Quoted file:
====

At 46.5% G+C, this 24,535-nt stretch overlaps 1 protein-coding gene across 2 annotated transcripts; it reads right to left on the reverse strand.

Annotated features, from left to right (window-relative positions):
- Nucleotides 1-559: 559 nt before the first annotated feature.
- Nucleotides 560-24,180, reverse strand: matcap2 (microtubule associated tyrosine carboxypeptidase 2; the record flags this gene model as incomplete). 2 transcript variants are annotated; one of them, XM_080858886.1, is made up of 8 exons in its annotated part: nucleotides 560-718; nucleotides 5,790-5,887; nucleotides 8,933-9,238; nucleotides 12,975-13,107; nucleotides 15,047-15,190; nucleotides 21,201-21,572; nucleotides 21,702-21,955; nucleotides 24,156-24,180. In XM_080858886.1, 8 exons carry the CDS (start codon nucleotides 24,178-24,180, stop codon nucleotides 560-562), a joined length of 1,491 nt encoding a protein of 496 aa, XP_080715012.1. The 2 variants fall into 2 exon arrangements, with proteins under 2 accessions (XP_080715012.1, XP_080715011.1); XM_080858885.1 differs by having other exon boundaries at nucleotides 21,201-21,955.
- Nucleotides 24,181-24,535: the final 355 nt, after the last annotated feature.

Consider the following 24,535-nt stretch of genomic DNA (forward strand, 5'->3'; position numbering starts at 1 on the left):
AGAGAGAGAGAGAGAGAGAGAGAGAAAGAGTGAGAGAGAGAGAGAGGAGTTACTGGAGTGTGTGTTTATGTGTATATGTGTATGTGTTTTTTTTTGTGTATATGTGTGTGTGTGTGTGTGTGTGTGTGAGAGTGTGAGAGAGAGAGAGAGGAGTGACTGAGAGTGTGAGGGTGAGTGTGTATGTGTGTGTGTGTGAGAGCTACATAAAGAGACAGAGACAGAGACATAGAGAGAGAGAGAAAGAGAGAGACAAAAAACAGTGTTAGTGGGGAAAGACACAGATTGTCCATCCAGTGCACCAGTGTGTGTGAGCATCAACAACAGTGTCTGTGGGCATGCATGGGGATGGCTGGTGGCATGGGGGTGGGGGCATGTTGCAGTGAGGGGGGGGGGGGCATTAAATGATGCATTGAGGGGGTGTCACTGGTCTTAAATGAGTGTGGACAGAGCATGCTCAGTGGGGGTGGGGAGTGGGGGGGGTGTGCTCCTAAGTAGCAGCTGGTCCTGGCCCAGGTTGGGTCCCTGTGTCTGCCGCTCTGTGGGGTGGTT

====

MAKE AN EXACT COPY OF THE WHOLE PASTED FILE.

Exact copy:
At 46.5% G+C, this 24,535-nt stretch overlaps 1 protein-coding gene across 2 annotated transcripts; it reads right to left on the reverse strand.

Annotated features, from left to right (window-relative positions):
- Nucleotides 1-559: 559 nt before the first annotated feature.
- Nucleotides 560-24,180, reverse strand: matcap2 (microtubule associated tyrosine carboxypeptidase 2; the record flags this gene model as incomplete). 2 transcript variants are annotated; one of them, XM_080858886.1, is made up of 8 exons in its annotated part: nucleotides 560-718; nucleotides 5,790-5,887; nucleotides 8,933-9,238; nucleotides 12,975-13,107; nucleotides 15,047-15,190; nucleotides 21,201-21,572; nucleotides 21,702-21,955; nucleotides 24,156-24,180. In XM_080858886.1, 8 exons carry the CDS (start codon nucleotides 24,178-24,180, stop codon nucleotides 560-562), a joined length of 1,491 nt encoding a protein of 496 aa, XP_080715012.1. The 2 variants fall into 2 exon arrangements, with proteins under 2 accessions (XP_080715012.1, XP_080715011.1); XM_080858885.1 differs by having other exon boundaries at nucleotides 21,201-21,955.
- Nucleotides 24,181-24,535: the final 355 nt, after the last annotated feature.

Consider the following 24,535-nt stretch of genomic DNA (forward strand, 5'->3'; position numbering starts at 1 on the left):
AGAGAGAGAGAGAGAGAGAGAGAGAAAGAGTGAGAGAGAGAGAGAGGAGTTACTGGAGTGTGTGTTTATGTGTATATGTGTATGTGTTTTTTTTTGTGTATATGTGTGTGTGTGTGTGTGTGTGTGTGAGAGTGTGAGAGAGAGAGAGAGGAGTGACTGAGAGTGTGAGGGTGAGTGTGTATGTGTGTGTGTGTGAGAGCTACATAAAGAGACAGAGACAGAGACATAGAGAGAGAGAGAAAGAGAGAGACAAAAAACAGTGTTAGTGGGGAAAGACACAGATTGTCCATCCAGTGCACCAGTGTGTGTGAGCATCAACAACAGTGTCTGTGGGCATGCATGGGGATGGCTGGTGGCATGGGGGTGGGGGCATGTTGCAGTGAGGGGGGGGGGGGCATTAAATGATGCATTGAGGGGGTGTCACTGGTCTTAAATGAGTGTGGACAGAGCATGCTCAGTGGGGGTGGGGAGTGGGGGGGGTGTGCTCCTAAGTAGCAGCTGGTCCTGGCCCAGGTTGGGTCCCTGTGTCTGCCGCTCTGTGGGGTGGTT